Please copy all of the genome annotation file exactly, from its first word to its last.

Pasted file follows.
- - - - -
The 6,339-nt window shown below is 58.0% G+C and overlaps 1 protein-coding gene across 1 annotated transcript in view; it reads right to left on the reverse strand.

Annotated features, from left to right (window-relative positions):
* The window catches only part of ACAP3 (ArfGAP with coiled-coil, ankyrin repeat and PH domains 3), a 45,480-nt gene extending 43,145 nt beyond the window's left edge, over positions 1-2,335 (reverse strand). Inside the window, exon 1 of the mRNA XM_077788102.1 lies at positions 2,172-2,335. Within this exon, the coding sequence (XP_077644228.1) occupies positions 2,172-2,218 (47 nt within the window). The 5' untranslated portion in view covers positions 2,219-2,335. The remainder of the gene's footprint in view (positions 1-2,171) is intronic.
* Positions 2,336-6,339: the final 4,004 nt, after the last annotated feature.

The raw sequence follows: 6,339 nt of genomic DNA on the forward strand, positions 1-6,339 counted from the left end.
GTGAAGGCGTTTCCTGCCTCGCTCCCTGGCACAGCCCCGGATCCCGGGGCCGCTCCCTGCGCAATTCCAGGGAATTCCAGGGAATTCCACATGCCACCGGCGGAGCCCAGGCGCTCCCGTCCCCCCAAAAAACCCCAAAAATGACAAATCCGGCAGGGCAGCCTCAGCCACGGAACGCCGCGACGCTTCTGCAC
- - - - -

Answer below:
The 6,339-nt window shown below is 58.0% G+C and overlaps 1 protein-coding gene across 1 annotated transcript in view; it reads right to left on the reverse strand.

Annotated features, from left to right (window-relative positions):
* The window catches only part of ACAP3 (ArfGAP with coiled-coil, ankyrin repeat and PH domains 3), a 45,480-nt gene extending 43,145 nt beyond the window's left edge, over positions 1-2,335 (reverse strand). Inside the window, exon 1 of the mRNA XM_077788102.1 lies at positions 2,172-2,335. Within this exon, the coding sequence (XP_077644228.1) occupies positions 2,172-2,218 (47 nt within the window). The 5' untranslated portion in view covers positions 2,219-2,335. The remainder of the gene's footprint in view (positions 1-2,171) is intronic.
* Positions 2,336-6,339: the final 4,004 nt, after the last annotated feature.

The raw sequence follows: 6,339 nt of genomic DNA on the forward strand, positions 1-6,339 counted from the left end.
GTGAAGGCGTTTCCTGCCTCGCTCCCTGGCACAGCCCCGGATCCCGGGGCCGCTCCCTGCGCAATTCCAGGGAATTCCAGGGAATTCCACATGCCACCGGCGGAGCCCAGGCGCTCCCGTCCCCCCAAAAAACCCCAAAAATGACAAATCCGGCAGGGCAGCCTCAGCCACGGAACGCCGCGACGCTTCTGCAC